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Mary Rice-Boothe, Ed.D.

Chief Access & Equity Officer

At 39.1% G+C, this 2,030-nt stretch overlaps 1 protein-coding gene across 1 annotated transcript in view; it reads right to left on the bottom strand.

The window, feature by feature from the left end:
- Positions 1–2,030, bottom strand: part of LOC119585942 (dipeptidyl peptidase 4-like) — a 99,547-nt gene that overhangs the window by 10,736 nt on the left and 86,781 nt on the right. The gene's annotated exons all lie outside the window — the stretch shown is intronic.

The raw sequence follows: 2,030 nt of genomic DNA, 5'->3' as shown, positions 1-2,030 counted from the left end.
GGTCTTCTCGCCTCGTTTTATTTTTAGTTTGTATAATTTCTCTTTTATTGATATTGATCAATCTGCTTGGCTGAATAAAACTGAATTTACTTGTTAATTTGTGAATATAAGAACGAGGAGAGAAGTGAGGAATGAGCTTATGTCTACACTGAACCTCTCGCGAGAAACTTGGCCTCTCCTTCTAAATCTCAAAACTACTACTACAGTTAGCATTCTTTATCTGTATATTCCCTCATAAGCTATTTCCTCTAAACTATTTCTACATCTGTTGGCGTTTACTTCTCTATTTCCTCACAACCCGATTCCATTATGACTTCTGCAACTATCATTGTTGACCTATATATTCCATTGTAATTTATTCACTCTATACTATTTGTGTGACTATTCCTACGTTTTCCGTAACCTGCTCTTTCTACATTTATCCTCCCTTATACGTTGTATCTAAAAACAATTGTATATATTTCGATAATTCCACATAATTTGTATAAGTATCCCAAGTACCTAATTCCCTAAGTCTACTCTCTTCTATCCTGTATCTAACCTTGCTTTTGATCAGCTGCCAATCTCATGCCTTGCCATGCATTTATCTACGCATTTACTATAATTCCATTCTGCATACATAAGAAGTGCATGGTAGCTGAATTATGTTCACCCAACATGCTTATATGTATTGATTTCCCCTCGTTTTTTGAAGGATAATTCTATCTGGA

Mary Rice-Boothe, Ed.D., joined the NYC Leadership Academy in 2015 and currently serves as Chief Access & Equity Officer. In this role, she oversees the Leadership Academy’s internal and external equity strategy, design and collaboration, and ensures expanded access to our work through different learning systems. At the Leadership Academy, she has had the opportunity to  partner with school systems in Des Moines, IA; Hillsborough County, FL; and the state of Wisconsin to support them in implementing their equity policies. Mary has also supported the development of equity-focused resources for district-level leaders looking to name and dismantle the inequitable practices they are seeing at the school and district level. Mary came to the Leadership Academy with more than 20 years of experience in education as a teacher, principal, mentor, and coach. Before joining NYCLA, she worked at New Leaders, a national non-profit organization, as Executive Director of Content and Assessment, leading the team that designed, developed, and delivered content and assessments for the organization. She began her career in education as an NYC Teaching Fellow in East Harlem and is also a member of NYCLA’s APP Cohort 3. Mary is a certified Courageous Conversations about Race Affiliate and a certified Facilitative Leadership Trainer. Mary holds a BA in Metropolitan Studies from New York University, an MA in English and English Education from the City College of New York, and a Doctorate Degree in Leadership and Organizational Change at the University of Southern California. Mary lives in Austin, Texas, with her mom, husband, daughter and son.